Forget Toothpicks and Electric Brushes?

Forget Toothpicks and Electric Brushes?

A new umbrella review of the effectiveness of oral hygiene tools has shown that other than toothbrushing, relatively few additional interventions carried out by patients have been proven to prevent gingivitis and periodontitis.

Researchers at the University of Buffalo’s School of Dental Medicine found that electric toothbrushes are no more effective at reducing plaque and gingivitis than a basic toothbrush.  

The paper, published in the Journal of the International Academy of Periodontology  said there was also little evidence of studies that came out in support of dental floss as an effective means of reducing plaque and gingivitis.

But lead investigator Professor Frank Scannapieco, Chair of the Department of Oral Biology told the University of Buffalo’s website UBNow, that patients needn’t throw out the floss just yet, since it IS beneficial.

“While there are few studies available that specifically examined toothbrushes or floss alone, both are still essential. Floss is especially useful to remove interdental plaque for people who have tight space between their teeth. Floss also likely reduces the risk for cavities between the teeth,” said Prof Scannapieco.

The study found that Only a handful of self-administered interventions gave additional protection against gingivitis and periodontitis beyond toothbrushing with a basic toothbrush.

All other oral hygiene interventions carried out by patients are only supported by insufficient evidence.

Toothpicks were also found not to be effective at fighting gingivitis, but they WERE useful for self-monitoring of gum health.

Prof Scannapieco told UBNow, “By gently prodding the gums with a toothpick and monitoring for bleeding, patients could detect signs of gum disease.”

According to Prof Scannapieco, tooth brushing is the ‘cornerstone’ of daily oral hygiene and a reliable way to control dental plaque.  

The research found “Interdental brushes and water picks performed better than other interdental oral hygiene devices at reducing gingivitis, and both should be used in combination with daily tooth brushing to prevent gum disease,” UBNow reported.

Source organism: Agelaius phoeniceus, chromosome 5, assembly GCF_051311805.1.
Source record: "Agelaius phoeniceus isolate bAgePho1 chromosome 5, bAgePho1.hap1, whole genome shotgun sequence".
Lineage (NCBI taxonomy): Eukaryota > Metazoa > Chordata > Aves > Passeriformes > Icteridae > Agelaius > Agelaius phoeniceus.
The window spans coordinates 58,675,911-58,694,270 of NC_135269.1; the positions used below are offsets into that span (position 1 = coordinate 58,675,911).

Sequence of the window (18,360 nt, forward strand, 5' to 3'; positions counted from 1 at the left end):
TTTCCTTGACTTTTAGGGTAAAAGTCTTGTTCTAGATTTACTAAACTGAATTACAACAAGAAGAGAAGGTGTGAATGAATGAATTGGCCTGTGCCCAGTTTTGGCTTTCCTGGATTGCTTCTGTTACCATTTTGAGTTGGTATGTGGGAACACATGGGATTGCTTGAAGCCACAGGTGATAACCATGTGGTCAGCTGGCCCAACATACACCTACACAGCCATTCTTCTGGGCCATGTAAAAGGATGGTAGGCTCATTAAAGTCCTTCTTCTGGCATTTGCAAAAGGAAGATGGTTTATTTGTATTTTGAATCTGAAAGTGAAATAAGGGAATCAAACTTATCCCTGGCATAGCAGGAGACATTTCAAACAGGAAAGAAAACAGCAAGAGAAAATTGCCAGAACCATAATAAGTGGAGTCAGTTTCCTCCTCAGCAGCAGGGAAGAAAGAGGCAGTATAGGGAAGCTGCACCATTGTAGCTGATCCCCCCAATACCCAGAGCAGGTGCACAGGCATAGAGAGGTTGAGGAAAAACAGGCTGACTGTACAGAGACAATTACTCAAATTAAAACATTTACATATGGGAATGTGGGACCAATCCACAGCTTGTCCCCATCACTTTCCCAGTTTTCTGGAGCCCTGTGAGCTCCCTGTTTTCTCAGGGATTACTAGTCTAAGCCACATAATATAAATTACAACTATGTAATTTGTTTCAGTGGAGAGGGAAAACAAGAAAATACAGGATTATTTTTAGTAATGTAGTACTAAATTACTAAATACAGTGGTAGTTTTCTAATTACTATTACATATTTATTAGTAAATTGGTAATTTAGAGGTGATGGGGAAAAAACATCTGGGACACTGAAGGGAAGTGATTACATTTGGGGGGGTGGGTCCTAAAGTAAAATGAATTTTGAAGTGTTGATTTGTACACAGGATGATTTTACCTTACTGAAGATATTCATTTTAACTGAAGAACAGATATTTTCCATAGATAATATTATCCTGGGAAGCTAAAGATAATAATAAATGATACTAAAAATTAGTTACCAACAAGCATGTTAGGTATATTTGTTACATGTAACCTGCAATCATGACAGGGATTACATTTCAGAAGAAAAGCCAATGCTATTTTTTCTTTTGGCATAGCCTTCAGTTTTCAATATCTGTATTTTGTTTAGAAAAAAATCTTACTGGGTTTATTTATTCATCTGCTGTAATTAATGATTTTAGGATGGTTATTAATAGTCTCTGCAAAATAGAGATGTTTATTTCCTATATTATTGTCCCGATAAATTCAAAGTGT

Although Triclosan toothpastes and mouth rinses were found to significantly reduced plaque and gingivitis, the compound has now been removed from most popular toothpastes, including Colgate,  in the US.

Triclosan has been linked to the development of some cancers and reproductive defects.

But the Buffalo systematic review did find that chlorhexidine gluconate (CHX), cetylpyridinium chloride (CPC) and essential oil (Listerine) mouth rinses were found to be effective at significantly reducing plaque and gingivitis.

“Investigators found insufficient evidence that mouthwashes based on tea tree oil, green tea, anti-inflammatory agents, hydrogen peroxide, sodium benzoate, stannous fluoride, hexetidine or delmopinol reduced gingivitis,” UBNow reported.

And the use of probiotics is also not backed up by evidence.  

While the study didn’t look at oil-pulling, there is still a large portion of the public that swears by the practice

@aahpothecary Reply to @ashybearwood you can use coconut oil or sesame oil 🌱❤ #oilpulling #teethcare #teethpain #dentalcare ♬ original sound - Alien

The researchers found little evidence that supports the claim that dietary supplements improve gum health.

"Patients can be confident that the oral care tools and practices supported by research, as described in the paper, will prevent the initiation and progression of periodontal disease, if they are performed regularly and properly," Prof Scannapieco told UBNow.

Dr Eva Volman, first author and resident dentist at the Eastman Institute for Oral Health, said

“It is my hope that this piece consolidates the relevant evidence in a way that is comprehensive, readable and uniquely helpful to all oral health professionals, as well as patients.”


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